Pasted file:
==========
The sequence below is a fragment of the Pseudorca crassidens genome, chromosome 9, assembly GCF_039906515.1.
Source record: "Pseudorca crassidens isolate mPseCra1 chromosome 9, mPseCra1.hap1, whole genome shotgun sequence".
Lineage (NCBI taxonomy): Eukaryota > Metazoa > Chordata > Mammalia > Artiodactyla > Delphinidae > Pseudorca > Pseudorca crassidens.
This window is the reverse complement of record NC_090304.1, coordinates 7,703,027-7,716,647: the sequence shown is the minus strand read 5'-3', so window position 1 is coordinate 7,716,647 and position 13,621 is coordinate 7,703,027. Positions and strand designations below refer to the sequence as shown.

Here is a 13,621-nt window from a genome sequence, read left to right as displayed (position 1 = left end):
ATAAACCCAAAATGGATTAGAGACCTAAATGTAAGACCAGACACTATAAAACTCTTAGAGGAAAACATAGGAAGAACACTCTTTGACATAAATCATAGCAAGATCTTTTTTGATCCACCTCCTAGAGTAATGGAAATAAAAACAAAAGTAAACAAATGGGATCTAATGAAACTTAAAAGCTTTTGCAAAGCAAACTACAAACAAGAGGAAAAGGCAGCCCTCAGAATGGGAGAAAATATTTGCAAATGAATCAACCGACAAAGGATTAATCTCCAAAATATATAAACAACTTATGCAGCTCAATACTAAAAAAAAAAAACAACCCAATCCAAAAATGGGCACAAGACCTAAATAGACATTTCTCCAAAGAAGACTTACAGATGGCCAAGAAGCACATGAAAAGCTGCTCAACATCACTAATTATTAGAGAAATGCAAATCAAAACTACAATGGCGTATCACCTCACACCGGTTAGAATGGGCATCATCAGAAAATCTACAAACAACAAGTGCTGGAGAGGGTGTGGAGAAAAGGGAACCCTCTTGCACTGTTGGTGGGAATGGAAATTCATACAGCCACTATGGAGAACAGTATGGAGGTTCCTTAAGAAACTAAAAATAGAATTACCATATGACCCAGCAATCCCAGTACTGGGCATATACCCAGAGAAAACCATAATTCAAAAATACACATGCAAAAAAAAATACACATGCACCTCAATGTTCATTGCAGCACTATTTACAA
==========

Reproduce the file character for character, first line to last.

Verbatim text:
The sequence below is a fragment of the Pseudorca crassidens genome, chromosome 9, assembly GCF_039906515.1.
Source record: "Pseudorca crassidens isolate mPseCra1 chromosome 9, mPseCra1.hap1, whole genome shotgun sequence".
Lineage (NCBI taxonomy): Eukaryota > Metazoa > Chordata > Mammalia > Artiodactyla > Delphinidae > Pseudorca > Pseudorca crassidens.
This window is the reverse complement of record NC_090304.1, coordinates 7,703,027-7,716,647: the sequence shown is the minus strand read 5'-3', so window position 1 is coordinate 7,716,647 and position 13,621 is coordinate 7,703,027. Positions and strand designations below refer to the sequence as shown.

Here is a 13,621-nt window from a genome sequence, read left to right as displayed (position 1 = left end):
ATAAACCCAAAATGGATTAGAGACCTAAATGTAAGACCAGACACTATAAAACTCTTAGAGGAAAACATAGGAAGAACACTCTTTGACATAAATCATAGCAAGATCTTTTTTGATCCACCTCCTAGAGTAATGGAAATAAAAACAAAAGTAAACAAATGGGATCTAATGAAACTTAAAAGCTTTTGCAAAGCAAACTACAAACAAGAGGAAAAGGCAGCCCTCAGAATGGGAGAAAATATTTGCAAATGAATCAACCGACAAAGGATTAATCTCCAAAATATATAAACAACTTATGCAGCTCAATACTAAAAAAAAAAAACAACCCAATCCAAAAATGGGCACAAGACCTAAATAGACATTTCTCCAAAGAAGACTTACAGATGGCCAAGAAGCACATGAAAAGCTGCTCAACATCACTAATTATTAGAGAAATGCAAATCAAAACTACAATGGCGTATCACCTCACACCGGTTAGAATGGGCATCATCAGAAAATCTACAAACAACAAGTGCTGGAGAGGGTGTGGAGAAAAGGGAACCCTCTTGCACTGTTGGTGGGAATGGAAATTCATACAGCCACTATGGAGAACAGTATGGAGGTTCCTTAAGAAACTAAAAATAGAATTACCATATGACCCAGCAATCCCAGTACTGGGCATATACCCAGAGAAAACCATAATTCAAAAATACACATGCAAAAAAAAATACACATGCACCTCAATGTTCATTGCAGCACTATTTACAA